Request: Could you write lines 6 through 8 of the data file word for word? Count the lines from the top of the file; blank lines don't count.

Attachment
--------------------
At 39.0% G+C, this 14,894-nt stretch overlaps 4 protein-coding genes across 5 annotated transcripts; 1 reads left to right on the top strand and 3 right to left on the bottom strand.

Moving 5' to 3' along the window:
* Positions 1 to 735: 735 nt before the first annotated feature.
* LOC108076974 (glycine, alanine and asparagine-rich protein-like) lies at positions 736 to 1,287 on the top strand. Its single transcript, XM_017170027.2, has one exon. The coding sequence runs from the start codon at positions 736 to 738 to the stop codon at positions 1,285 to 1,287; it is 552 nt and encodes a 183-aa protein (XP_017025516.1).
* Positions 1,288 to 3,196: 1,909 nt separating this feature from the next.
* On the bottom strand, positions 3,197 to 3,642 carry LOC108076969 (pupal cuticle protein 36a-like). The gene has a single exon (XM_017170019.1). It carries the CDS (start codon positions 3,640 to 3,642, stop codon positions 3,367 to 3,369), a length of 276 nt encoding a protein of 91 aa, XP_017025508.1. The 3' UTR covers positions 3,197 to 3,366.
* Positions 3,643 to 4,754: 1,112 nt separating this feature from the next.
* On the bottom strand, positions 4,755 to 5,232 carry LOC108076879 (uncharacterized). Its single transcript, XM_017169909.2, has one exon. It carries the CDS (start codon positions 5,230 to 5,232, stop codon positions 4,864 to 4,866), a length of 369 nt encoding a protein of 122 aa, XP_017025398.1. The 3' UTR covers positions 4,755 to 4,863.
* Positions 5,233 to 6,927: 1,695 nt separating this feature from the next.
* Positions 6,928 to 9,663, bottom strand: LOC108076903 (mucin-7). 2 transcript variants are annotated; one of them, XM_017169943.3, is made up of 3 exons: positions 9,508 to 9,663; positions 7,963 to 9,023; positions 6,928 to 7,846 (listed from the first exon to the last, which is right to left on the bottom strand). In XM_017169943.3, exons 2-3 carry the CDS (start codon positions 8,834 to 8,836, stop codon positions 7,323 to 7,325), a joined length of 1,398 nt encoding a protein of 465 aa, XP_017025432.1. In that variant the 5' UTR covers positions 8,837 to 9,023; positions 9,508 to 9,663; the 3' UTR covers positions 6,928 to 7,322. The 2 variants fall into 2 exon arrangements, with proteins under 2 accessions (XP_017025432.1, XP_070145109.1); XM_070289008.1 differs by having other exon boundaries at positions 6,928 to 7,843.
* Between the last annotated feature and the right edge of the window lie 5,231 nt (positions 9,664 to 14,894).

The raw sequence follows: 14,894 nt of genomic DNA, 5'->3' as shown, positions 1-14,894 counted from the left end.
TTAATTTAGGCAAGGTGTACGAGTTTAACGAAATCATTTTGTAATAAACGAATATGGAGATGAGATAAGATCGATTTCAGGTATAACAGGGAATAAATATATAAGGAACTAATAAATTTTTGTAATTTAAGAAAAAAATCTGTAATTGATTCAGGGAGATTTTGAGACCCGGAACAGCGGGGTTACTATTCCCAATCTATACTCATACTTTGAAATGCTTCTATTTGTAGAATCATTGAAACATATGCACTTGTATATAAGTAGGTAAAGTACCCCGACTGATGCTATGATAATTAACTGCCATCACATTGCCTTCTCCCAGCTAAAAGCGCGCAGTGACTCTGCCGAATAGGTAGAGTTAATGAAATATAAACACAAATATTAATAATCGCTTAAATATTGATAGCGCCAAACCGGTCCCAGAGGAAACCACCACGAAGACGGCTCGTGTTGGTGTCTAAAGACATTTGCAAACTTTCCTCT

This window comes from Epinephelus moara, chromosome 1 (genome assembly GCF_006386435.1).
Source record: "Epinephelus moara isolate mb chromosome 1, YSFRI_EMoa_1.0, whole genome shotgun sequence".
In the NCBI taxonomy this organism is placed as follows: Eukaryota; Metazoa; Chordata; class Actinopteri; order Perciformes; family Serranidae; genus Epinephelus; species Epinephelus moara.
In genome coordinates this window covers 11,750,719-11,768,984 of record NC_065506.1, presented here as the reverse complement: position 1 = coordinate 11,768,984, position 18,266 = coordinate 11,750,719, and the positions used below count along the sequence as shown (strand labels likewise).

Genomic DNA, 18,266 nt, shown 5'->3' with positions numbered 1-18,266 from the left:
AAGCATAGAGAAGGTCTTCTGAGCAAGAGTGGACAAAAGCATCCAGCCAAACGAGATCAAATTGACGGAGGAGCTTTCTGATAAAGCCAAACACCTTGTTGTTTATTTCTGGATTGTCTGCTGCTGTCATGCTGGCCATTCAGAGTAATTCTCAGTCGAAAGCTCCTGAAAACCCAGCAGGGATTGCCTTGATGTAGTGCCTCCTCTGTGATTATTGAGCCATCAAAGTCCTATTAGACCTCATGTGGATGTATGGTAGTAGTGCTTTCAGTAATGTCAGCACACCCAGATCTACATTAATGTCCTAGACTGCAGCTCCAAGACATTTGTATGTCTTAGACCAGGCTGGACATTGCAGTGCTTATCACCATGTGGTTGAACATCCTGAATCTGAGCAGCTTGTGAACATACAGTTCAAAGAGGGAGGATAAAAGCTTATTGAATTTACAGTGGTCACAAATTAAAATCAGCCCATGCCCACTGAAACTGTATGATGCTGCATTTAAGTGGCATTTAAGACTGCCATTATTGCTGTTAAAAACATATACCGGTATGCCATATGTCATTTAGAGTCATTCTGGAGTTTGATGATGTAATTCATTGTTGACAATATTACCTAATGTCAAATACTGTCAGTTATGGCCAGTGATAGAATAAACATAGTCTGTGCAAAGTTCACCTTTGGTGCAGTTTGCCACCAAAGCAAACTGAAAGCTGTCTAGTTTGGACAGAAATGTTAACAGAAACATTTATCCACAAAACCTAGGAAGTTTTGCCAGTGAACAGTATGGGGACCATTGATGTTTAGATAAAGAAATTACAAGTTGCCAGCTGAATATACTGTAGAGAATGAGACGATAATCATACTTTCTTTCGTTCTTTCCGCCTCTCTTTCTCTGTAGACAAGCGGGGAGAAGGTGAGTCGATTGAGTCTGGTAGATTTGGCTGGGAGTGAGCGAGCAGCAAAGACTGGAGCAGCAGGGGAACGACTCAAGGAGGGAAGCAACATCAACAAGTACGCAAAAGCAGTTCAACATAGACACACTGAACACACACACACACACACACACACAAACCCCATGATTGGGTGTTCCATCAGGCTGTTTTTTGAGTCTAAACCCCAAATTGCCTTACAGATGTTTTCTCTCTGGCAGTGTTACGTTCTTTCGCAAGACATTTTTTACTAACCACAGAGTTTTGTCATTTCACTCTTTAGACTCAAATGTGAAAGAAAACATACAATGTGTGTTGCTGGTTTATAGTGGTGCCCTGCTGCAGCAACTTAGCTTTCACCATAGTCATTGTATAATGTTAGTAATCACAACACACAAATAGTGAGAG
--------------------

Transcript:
* On the bottom strand, positions 3,197 to 3,642 carry LOC108076969 (pupal cuticle protein 36a-like). The gene has a single exon (XM_017170019.1). It carries the CDS (start codon positions 3,640 to 3,642, stop codon positions 3,367 to 3,369), a length of 276 nt encoding a protein of 91 aa, XP_017025508.1. The 3' UTR covers positions 3,197 to 3,366.
* Positions 3,643 to 4,754: 1,112 nt separating this feature from the next.
* On the bottom strand, positions 4,755 to 5,232 carry LOC108076879 (uncharacterized). Its single transcript, XM_017169909.2, has one exon. It carries the CDS (start codon positions 5,230 to 5,232, stop codon positions 4,864 to 4,866), a length of 369 nt encoding a protein of 122 aa, XP_017025398.1. The 3' UTR covers positions 4,755 to 4,863.